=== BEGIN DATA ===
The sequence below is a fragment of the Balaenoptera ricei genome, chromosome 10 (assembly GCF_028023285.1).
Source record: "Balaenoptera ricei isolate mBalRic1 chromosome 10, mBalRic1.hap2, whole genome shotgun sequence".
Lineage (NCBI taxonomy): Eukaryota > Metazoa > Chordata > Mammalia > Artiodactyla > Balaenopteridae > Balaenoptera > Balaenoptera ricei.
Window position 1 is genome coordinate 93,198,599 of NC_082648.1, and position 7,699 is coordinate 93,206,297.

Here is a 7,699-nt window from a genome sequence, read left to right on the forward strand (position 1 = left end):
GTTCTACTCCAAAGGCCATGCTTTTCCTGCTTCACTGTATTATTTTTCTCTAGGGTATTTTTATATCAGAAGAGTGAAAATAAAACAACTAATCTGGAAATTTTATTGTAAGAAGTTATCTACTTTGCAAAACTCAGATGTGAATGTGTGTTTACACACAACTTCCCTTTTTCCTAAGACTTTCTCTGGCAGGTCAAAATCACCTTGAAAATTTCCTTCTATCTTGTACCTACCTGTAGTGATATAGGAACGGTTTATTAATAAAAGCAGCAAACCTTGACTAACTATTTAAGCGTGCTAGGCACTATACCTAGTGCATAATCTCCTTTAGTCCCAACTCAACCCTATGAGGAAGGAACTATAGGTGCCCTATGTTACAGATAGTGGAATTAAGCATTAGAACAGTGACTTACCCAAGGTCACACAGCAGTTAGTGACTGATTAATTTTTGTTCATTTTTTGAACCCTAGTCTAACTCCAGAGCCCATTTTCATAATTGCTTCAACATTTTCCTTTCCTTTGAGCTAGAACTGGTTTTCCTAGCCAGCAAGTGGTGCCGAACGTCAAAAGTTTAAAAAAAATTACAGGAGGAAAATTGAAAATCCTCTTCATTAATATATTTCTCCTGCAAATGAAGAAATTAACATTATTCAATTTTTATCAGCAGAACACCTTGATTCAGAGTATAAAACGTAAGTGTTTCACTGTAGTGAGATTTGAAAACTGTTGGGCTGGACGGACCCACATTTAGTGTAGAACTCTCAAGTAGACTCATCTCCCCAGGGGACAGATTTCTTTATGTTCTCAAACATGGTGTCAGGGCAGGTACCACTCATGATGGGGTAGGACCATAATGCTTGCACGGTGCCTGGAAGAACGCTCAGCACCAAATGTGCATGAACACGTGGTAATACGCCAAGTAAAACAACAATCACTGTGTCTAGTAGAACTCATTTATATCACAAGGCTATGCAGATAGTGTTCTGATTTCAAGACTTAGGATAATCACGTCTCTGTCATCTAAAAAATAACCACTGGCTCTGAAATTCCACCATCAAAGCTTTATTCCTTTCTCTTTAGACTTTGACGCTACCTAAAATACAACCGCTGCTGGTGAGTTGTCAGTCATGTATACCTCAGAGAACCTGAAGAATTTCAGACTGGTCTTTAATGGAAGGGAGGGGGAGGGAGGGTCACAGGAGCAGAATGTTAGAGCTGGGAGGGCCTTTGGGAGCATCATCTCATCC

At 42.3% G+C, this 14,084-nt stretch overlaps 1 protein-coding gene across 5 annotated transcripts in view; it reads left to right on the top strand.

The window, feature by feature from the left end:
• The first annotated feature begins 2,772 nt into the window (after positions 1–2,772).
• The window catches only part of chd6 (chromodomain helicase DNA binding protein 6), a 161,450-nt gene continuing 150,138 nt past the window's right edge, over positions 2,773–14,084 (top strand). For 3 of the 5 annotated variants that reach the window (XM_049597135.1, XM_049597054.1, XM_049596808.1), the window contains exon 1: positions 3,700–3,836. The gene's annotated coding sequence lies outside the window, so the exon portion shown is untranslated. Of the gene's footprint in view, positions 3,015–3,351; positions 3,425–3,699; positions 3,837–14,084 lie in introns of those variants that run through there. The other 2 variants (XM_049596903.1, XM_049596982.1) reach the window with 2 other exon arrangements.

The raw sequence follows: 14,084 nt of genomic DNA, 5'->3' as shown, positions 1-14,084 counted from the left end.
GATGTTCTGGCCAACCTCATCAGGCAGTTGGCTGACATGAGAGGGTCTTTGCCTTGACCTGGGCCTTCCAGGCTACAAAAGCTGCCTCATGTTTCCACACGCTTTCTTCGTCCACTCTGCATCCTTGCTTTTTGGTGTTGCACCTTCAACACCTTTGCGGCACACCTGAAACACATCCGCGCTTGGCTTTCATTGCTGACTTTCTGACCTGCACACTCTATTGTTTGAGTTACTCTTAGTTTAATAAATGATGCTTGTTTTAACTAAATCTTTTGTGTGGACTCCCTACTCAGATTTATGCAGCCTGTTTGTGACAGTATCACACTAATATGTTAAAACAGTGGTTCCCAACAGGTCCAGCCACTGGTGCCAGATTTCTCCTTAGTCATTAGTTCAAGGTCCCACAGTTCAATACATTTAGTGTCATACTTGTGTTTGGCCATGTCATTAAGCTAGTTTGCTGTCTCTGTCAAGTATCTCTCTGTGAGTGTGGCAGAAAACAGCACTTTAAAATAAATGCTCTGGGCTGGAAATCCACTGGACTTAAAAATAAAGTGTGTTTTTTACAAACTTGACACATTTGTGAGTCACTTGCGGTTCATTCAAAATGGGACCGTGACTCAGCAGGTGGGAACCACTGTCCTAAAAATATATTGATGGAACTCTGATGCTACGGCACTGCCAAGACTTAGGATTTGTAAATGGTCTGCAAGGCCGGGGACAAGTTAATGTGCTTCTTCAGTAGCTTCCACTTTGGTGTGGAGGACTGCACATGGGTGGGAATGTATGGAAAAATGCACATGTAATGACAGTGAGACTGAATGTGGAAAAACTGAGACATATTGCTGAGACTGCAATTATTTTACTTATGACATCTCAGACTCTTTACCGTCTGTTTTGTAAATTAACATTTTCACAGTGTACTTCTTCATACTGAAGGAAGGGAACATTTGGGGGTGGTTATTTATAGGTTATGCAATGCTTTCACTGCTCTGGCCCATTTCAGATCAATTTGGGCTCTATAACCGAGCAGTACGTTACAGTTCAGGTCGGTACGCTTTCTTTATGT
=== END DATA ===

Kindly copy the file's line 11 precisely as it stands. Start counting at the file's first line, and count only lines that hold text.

The raw sequence follows: 14,084 nt of genomic DNA, 5'->3' as shown, positions 1-14,084 counted from the left end.